Click it or Ticket: Law enforcement ramps up safety belt checks this week

The National Highway Safety Administration’s data for 2020 shows there were 10,893 unbuckled passenger vehicle occupants killed in crashes in the United States. FILE PHOTO

Combined ShapeCaption
The National Highway Safety Administration’s data for 2020 shows there were 10,893 unbuckled passenger vehicle occupants killed in crashes in the United States. FILE PHOTO

In 2021, 35 people were killed in Butler County crashes and 10 were not buckled into their safety belt, according to officials.

The National Highway Safety Administration’s data for 2020 shows there were 10,893 unbuckled passenger vehicle occupants killed in crashes in the United States. In that same year, 58 percent of passenger vehicle occupants killed at night (6 p.m.–5:59 a.m.) were not wearing their safety belts.

Butler County law enforcement agencies is taking a no-excuses approach to safety belt law enforcement, writing citations both day and night with the “Click it or Ticket” enforcement campaign today through June 5.

In 2021, of the 8,194 crashes in Butler County, 1,404 were teen-related, 143 were unbelted, 18 alcohol related, six drug related and 19 were deer related.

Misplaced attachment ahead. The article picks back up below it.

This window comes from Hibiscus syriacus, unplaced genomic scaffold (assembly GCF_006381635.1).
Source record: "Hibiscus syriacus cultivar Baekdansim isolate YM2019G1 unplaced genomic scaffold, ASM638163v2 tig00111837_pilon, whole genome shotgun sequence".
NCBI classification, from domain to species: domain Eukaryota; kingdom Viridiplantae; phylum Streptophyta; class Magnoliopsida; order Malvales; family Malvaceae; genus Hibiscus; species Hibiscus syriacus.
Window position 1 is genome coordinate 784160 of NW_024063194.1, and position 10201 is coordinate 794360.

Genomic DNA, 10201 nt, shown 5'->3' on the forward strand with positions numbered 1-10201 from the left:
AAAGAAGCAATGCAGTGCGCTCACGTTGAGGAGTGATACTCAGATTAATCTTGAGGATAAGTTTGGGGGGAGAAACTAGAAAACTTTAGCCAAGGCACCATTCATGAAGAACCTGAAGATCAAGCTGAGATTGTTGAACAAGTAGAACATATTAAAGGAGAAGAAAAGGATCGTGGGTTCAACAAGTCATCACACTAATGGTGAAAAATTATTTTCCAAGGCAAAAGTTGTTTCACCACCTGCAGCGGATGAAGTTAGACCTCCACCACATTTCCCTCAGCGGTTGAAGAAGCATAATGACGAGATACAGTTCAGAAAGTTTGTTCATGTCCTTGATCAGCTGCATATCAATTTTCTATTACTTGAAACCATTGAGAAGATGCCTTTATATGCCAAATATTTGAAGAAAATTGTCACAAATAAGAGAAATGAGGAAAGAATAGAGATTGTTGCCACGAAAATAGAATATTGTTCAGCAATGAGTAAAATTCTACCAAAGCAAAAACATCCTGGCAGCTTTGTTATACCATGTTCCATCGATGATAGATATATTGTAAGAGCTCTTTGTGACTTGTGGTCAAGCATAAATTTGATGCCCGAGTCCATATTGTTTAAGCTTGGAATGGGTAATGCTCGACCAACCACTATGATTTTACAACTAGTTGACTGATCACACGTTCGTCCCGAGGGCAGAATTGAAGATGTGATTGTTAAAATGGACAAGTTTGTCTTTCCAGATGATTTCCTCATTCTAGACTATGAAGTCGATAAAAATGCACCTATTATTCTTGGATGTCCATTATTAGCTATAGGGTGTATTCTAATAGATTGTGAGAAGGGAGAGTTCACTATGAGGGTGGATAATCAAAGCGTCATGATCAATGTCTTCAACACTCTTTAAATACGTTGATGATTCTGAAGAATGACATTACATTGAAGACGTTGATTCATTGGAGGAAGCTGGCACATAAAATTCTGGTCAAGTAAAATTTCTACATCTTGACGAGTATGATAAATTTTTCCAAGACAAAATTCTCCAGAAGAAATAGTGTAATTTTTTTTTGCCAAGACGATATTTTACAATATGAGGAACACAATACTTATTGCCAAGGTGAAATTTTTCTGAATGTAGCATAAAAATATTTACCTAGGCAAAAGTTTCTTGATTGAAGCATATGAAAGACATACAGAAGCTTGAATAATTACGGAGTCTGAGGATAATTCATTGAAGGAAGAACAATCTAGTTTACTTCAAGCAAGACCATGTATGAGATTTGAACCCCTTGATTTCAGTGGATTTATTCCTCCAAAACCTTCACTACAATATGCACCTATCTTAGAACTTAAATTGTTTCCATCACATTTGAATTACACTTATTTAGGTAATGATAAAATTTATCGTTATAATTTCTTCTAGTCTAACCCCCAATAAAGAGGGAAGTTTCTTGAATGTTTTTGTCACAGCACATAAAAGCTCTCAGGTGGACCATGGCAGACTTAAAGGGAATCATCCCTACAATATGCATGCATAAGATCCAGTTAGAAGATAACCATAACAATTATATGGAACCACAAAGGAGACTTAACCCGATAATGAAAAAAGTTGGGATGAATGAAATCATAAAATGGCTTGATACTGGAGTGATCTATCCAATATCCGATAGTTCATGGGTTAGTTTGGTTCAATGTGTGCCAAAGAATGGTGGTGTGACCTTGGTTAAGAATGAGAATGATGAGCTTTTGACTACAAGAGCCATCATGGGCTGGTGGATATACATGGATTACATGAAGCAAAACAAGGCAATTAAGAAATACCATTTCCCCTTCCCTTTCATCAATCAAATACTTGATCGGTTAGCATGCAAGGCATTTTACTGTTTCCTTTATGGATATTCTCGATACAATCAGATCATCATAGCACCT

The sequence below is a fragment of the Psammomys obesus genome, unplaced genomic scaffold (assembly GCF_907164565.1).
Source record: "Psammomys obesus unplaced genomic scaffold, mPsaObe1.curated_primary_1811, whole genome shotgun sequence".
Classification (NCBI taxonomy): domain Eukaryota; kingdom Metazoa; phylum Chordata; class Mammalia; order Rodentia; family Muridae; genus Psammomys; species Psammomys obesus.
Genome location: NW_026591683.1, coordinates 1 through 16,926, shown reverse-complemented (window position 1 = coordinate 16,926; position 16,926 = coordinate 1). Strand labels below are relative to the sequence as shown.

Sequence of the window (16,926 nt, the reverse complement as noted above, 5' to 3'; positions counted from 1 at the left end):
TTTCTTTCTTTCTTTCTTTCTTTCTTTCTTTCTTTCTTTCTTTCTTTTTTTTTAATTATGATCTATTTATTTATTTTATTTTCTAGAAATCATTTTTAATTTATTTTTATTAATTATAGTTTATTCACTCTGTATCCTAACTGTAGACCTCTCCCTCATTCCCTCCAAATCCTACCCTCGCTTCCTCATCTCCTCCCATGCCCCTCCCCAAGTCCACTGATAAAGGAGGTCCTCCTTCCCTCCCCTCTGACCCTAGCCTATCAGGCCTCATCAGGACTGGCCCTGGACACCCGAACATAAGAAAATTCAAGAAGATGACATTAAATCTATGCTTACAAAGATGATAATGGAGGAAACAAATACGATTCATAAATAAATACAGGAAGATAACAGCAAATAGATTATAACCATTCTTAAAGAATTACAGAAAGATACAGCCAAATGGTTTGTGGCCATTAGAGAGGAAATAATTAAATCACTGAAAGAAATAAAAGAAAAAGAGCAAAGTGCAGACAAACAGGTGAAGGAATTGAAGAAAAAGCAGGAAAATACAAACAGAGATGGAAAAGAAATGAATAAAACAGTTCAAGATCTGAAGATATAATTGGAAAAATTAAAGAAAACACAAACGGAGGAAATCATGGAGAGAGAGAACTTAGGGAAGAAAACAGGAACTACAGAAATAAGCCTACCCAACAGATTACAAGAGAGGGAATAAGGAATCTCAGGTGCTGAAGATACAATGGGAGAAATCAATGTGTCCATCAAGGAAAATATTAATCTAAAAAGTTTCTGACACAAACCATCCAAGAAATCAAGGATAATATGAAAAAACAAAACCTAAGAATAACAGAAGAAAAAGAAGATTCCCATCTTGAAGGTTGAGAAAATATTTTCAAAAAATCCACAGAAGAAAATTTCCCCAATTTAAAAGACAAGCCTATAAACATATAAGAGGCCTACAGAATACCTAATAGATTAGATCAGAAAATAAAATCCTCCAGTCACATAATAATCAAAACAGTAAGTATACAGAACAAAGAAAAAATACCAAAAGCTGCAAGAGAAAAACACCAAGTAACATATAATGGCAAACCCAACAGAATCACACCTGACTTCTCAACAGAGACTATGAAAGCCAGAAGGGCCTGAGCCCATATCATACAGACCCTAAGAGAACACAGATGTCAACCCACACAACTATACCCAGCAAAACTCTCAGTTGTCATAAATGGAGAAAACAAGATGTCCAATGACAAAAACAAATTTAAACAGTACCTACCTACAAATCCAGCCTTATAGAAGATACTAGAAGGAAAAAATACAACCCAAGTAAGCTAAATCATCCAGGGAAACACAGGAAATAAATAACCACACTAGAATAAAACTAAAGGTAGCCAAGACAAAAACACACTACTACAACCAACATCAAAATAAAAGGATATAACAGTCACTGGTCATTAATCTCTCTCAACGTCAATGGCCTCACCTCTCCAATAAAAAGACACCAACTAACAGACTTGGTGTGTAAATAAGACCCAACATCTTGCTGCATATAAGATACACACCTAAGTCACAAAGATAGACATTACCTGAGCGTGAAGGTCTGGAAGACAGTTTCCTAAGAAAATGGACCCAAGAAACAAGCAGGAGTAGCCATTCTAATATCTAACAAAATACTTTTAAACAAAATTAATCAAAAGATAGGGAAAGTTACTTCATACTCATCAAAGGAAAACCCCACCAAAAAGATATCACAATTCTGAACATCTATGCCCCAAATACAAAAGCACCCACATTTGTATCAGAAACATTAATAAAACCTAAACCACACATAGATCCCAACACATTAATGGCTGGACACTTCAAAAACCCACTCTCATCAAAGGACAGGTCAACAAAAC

October is the highest month for teen crashes and Fridays are he highest day, with 3 to 6 p.m. being the highest time frame for crashes involving teens.

Just how many young drivers and passengers are buckled up on area roadways on an average day? Butler County Safe Communities is teaming up with local law enforcement to assess safety belt compliance at area high schools, with Monroe High School recently being the most compliant at 93 percent, according to Kristy Duritsch, executive director of the Safety Council of Southwestern Ohio.

During the observation period — once in the fall and spring — a person is stationed at entrances to the high school parking lots with a counter to record seat belt compliance vehicles’ occupants, Duritsch said. That includes teens and adults in the vehicles.

“Interestingly enough, often the student in front will be buckled in and the parent is not,” she said.

Last week, the Monroe student body was presented with the winning banner of “Butler County Battle of the Belts.”

“We aren’t handing out tickets for the thrill of it. If enforcement wakes people up to the dangers of unrestrained driving, we’ll consider our mission to be a success,” said Lt. Clint Arnold, Ohio State Highway Patrol. “If you know a friend or a family member who does not buckle up when they drive, please ask them to consider changing their habits. Help us spread this life saving message before one more friend or family member is killed as a result of this senseless inaction.”

School safety belt compliance:

Lakota East, 89 percent

Ross, 88 percent;

Talawanda, 88 percent

Lakota West, 87 percent

Fairfield, 85 percent

Butler Tech, 82 percent

Badin, 79 percent

Hamilton, 75 percent

Madison, 75 percent

Edgewood, 74 percent

Middletown, 71 percent

New Miami, 65 percent

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